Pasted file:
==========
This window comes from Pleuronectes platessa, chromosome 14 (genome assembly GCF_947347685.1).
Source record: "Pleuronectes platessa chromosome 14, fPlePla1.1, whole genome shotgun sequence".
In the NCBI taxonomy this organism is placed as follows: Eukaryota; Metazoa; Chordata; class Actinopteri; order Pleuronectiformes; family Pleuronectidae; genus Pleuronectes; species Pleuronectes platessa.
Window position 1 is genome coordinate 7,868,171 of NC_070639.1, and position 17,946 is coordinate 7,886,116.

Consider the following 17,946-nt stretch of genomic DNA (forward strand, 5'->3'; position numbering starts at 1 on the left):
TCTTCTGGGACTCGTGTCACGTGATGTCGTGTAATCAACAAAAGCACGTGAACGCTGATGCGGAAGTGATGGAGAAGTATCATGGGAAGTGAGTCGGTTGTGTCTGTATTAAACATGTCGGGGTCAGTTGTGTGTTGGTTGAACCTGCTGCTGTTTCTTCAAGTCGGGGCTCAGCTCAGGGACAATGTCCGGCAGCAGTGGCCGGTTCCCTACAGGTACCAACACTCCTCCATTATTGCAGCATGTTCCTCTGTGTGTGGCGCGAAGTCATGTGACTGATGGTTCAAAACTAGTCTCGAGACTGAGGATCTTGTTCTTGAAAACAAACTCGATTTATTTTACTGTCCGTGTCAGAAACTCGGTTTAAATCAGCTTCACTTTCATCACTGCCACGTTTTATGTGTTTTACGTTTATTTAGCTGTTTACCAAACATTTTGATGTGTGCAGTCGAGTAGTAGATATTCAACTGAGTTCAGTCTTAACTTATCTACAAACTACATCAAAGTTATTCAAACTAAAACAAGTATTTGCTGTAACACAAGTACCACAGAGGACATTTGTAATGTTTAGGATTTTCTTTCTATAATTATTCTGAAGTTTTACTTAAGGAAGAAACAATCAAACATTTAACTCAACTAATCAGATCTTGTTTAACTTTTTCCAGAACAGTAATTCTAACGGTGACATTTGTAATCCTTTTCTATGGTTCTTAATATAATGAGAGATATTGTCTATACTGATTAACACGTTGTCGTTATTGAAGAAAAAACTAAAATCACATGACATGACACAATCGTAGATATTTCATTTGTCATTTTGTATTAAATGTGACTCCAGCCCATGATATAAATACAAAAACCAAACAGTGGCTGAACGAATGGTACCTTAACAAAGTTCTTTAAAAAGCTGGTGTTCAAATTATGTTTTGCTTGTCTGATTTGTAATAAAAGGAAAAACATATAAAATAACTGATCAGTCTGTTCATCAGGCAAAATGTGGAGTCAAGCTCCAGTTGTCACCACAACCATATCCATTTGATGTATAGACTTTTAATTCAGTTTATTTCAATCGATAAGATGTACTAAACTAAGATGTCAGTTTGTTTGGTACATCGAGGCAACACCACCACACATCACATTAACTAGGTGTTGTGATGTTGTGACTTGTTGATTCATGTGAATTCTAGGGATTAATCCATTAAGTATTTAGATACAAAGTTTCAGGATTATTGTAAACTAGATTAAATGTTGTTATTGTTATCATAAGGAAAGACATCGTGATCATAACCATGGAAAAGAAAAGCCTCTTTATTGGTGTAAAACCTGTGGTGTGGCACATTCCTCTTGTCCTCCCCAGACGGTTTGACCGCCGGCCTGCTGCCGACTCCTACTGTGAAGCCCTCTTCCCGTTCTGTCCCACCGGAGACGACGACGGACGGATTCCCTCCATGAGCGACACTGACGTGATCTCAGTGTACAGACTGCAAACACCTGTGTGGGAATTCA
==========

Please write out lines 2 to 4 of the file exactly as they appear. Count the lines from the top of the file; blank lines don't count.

Source record: "Pleuronectes platessa chromosome 14, fPlePla1.1, whole genome shotgun sequence".
In the NCBI taxonomy this organism is placed as follows: Eukaryota; Metazoa; Chordata; class Actinopteri; order Pleuronectiformes; family Pleuronectidae; genus Pleuronectes; species Pleuronectes platessa.
Window position 1 is genome coordinate 7,868,171 of NC_070639.1, and position 17,946 is coordinate 7,886,116.